Leadership transition almost always comes with change: changes in priorities, changes in policies, changes in resource allocation, and changes in business processes, just to name a few. A new leader will use mantras such as, “we are going to do it better”, “we are doing to do it faster”, or “we will take a more comprehensive approach”. Mantras such as these are really just bumper stickers that help to sell the ideas to internal and external stakeholders, be it their workforce, partner organizations, the public and even Congress.
But even the best bumper stickers fade and peel off over time, and their catchy slogans get lost to the ages, or worse, become associated with changes that didn’t stand the test of time.
If it is measured, it matters.
If a new leader wants to drive change that is sustained, they need to develop outcome-based performance metrics that can objectively assess the impact of the new idea or program. Leaders must be careful to not only measure “what” they do; they need to measure the “outcome” of what they do – based on real evidence and real data. And they must use this data as they make decisions about the direction of the program.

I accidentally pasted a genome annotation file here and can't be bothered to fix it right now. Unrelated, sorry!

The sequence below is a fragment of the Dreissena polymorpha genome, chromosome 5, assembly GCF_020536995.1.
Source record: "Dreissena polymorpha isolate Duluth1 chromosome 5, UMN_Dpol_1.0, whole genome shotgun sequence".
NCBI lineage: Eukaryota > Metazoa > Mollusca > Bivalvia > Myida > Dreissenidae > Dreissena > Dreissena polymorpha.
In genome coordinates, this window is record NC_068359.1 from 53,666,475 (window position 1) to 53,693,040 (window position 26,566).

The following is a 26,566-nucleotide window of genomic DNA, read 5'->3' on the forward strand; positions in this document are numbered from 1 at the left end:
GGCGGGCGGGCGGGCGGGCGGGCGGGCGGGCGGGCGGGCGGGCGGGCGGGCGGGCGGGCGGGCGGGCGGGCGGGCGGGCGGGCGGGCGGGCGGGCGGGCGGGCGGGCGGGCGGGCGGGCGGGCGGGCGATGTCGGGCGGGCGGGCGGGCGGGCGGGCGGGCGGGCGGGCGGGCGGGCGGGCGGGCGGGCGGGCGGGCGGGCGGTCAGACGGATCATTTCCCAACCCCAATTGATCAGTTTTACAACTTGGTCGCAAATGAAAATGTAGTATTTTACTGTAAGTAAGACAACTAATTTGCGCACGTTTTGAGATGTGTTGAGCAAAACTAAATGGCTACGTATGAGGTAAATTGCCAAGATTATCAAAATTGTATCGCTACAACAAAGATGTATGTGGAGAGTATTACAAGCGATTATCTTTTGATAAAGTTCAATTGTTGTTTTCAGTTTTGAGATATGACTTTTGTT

A well thought out plan for monitoring and evaluating the effectiveness of a program helps give the leader, and the program, enduring credibility. That enduring credibility buys the leader the ability to build a coalition of the willing to drive the program forward, and even the ability convince skeptics to adopt the change.It also provides a mechanism to putindividual eventsinto context – decreasing the likelihood of overreacting or underreacting to such information. It is these measures of effectiveness that will help to gain the support of critical external stakeholders (Congress, the Public, etc.), as well asemployees and other internal stakeholders.
Outcome measures are even more important when activity crosses organizational lines, where several Agencies must work together to achieve common objectives. Where leaders create these unifying metrics, and report on them, they driveinternal and external stakeholders to focuson what matters.Where no unified metrics exist, disconnectsand stovepipes can occur, resulting in damaging negative outcomes.
Change is never easy, and it is even harder to make change “stick”. Focusing less on bumper stickers and more on meaningful, impactful and measurable outcomes is a recipe for success that all leaders should devour with gusto.